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Sarda Technologies -- GaAs FET-based Heterogeneously Integrated Power Stages  
Founded: Nov 2010
Status: Private
Source: Semiconductor Times, 5/16
100 Capitola Drive, Suite 308
Durham, NC 27713
Tel: 919.757.6825

Sarda Technologies (see 3/12 profile) was founded in late 2010 to develop power semiconductors for DC-DC voltage converters for portable, enterprise and consumer systems. The company was targeting the smartphone and mobile PC markets, but has pivoted to the datacenter market. Sarda has raised roughly $5 million to date from IDEA Fund Partners, Terracap Ventures, and Qorvo. The company is now raised a $5-15M funding round. Sarda has 5employees and will be scaling up after it closes its round.

Sarda’s technology results from a radical reimaging of the basic field effect transistor geometry, which enables the switches used in converters to achieve ultra low power loss and very high switching frequencies. Sarda was awarded an NC IDEA grant in the Spring of 2011, receiving funds to assist in the patenting of its technology. The company has 14 issued US patents.

Silicon-based power switching technology currently utilized in DC-DC converters is not highly efficient. Sarda replaces the incumbent silicon switches used in switched-mode voltage regulators with Gallium Arsenide (GaAs) switches. Sarda argues that GaAs is the perfect technology for DC-DC voltage converters, providing superior efficiency and competitive cost structure, piggybacking off the enormous GaAs PA handset market. Sarda’s patented technology reduces the GaAs die size and cost by 80%, bringing the benefits of GaAs to voltage regulators.

The electron mobility of GaAs is 5-6X higher than silicon MOSFETs and Gallium Nitride (GaN) FETs, resulting is much lower switching losses. Monolithic integration of multiple switches minimizes parasitic losses. Other benefits include very low gate and output charge, and zero source-drain recovery charge. GaAs also benefits from high temperature operation resulting from its higher bandgap and high reliability resulting from its high activation energy and no gate oxide.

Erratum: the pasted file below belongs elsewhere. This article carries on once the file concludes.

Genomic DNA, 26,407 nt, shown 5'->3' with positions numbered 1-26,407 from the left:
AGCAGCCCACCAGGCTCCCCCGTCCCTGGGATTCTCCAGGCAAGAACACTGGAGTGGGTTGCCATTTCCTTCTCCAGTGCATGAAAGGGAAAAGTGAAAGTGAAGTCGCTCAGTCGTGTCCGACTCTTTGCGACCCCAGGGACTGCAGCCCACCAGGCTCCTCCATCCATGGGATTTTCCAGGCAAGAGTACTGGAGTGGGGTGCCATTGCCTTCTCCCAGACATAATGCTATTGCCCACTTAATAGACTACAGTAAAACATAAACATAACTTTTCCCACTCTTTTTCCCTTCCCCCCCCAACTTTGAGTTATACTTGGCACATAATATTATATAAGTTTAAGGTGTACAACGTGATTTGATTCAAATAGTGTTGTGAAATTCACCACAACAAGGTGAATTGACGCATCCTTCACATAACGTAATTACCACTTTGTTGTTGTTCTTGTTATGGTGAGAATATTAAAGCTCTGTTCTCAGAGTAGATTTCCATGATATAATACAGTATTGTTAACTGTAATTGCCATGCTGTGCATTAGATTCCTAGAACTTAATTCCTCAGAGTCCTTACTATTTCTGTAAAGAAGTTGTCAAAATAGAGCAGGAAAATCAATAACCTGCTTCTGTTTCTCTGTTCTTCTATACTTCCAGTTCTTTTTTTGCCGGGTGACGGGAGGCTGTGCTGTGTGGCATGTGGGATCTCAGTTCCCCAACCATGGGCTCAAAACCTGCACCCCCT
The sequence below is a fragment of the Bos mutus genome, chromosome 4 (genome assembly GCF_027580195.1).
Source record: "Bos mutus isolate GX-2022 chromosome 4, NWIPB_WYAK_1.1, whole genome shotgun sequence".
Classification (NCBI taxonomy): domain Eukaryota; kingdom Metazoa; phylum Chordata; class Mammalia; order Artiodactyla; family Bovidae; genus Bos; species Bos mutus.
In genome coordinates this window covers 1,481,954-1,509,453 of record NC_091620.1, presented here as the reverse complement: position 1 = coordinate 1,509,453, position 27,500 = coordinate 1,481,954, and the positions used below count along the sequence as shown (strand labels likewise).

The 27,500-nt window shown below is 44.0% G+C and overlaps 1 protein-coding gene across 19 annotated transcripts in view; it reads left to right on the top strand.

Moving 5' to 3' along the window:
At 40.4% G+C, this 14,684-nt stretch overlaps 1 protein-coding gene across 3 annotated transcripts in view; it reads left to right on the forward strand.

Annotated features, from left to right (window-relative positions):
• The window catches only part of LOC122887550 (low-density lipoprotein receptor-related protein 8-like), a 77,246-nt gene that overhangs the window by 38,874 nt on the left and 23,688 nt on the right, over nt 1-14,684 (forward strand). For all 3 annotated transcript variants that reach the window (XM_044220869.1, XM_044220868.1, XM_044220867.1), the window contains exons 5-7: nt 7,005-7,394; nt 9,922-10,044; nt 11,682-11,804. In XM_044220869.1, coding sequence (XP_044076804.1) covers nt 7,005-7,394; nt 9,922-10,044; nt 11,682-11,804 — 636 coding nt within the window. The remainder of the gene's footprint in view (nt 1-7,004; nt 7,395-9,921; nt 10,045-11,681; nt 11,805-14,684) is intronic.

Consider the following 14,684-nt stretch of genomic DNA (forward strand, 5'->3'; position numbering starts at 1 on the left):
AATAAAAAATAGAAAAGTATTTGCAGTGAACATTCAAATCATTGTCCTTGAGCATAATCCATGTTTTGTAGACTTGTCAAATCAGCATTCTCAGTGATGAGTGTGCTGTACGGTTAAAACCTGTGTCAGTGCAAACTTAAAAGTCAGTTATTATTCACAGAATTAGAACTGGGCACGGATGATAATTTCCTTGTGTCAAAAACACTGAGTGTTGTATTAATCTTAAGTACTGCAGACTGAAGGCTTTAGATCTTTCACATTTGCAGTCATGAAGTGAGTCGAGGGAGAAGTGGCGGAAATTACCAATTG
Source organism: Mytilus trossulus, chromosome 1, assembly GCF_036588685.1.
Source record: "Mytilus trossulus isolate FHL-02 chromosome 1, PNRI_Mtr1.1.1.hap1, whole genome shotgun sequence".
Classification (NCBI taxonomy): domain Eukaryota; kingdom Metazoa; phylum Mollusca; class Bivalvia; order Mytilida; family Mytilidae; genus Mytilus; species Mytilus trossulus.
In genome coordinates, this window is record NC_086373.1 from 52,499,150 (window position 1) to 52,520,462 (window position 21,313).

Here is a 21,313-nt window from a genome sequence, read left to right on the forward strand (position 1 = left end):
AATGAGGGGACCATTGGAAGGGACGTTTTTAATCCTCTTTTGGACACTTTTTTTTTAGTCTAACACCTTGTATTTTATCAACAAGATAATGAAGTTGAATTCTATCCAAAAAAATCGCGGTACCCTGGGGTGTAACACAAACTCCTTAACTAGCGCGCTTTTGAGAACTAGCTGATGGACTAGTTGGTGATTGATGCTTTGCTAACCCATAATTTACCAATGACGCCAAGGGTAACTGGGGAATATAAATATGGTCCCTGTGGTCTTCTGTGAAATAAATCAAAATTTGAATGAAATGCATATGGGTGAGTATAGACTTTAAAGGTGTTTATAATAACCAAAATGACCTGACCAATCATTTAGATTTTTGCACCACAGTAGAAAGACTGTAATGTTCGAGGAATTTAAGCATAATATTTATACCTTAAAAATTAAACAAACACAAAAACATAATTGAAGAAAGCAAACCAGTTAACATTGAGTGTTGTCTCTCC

To fully capture the benefits of it’s GaAs FETs, Sarda’s Heterogeneously Integrated Power Stages (HIPS) combines GaAs for the switches and CMOS for the drivers and protection. An embedded die SiP integrates the components required for high efficiency at high switching frequency in a standard package with a 5x5mm footprint, 1mm height and standard interface to third-party controllers. Due to its higher switching frequency, HIPS significantly reduces the size of the inductor and capacitors used in the voltage regulator’s power train.

HIPS increase voltage regulator speed by 10x. This enables granular power delivery, which reduces system energy consumption by 30%. For each load, granular power provides faster transition to idle modes and lower voltage setpoint, enabling higher idle mode efficiency. It also provides faster transition to peak modes and higher voltage setpoint. The small solution size also frees up board space.

Sarda believe it is targeting a $1 billion market opportunity, comprised of 12V intermediate bus converters. Currently, competitor comes from incumbent silicon technologies, such as slow lateral MOSFETS, which have bad overshoot, limiting performance and efficiency. Competing GaAs and GaN alternatives have large die sizes and unique drive requirements.

Lateral MOSFETS typically support output currents under 5A. Vertical MOSFETS, GaN FETs and SiC FETs can support higher output currents, and voltages, but can not achieve as high a switching frequency as GaAs. RDS(on)*QG FOM (mohm‐nC) for Sarda’s GaAs FETs is 12, moving to 3, which is 10-20X better than GaN-on silicon FETs or vertical MOSFETs.

Qorvo (TriQuint) is supporting Sarda for the GaAs die using a 0.25-0.5u process. Sarda’s driver is currently being fabricated in ams’ 0.35µm high-voltage CMOS specialty process, which allows the efficient integration of voltage domains ranging from 3V to 120V on a single monolithic IC.

Sarda’s first products target 12V input voltage regulators that use miniature inductors, and provide two phases or independent outputs, output up to 20A and support up to 5MHz switching frequency. Follow-on products will increase the input voltage, output current and switching frequency.

Evaluation boards are available now featuring 12V input, 1V / 14A output, and 4Mhz switching frequency with roughly 85% efficiency. The next HIPS revision will be released this summer, featuring a smaller package size, higher switching frequency, higher efficiency (>90%), and higher current output.

Sarda is currently engaged with industry leaders in the processor and server markets.

Bob Conner, CEO and Co-Founder (previously CEO & founder of Symmorphix, an Applied Materials spinout, VP Photovoltaics at Semprius, VP marketing and business development at Nextreme, and VP and product manager, respectively, at Cirrus Logic and Chips and Technologies)

Greg Miller, SVP of Engineering (previously VP of Applications Engineering and Power Management Architectures at Intersil)

Jim Vorhaus, Ph.D., Co-Founder (previously held numerous positions in the compound semiconductor MMIC field, including COO of Nitronix)

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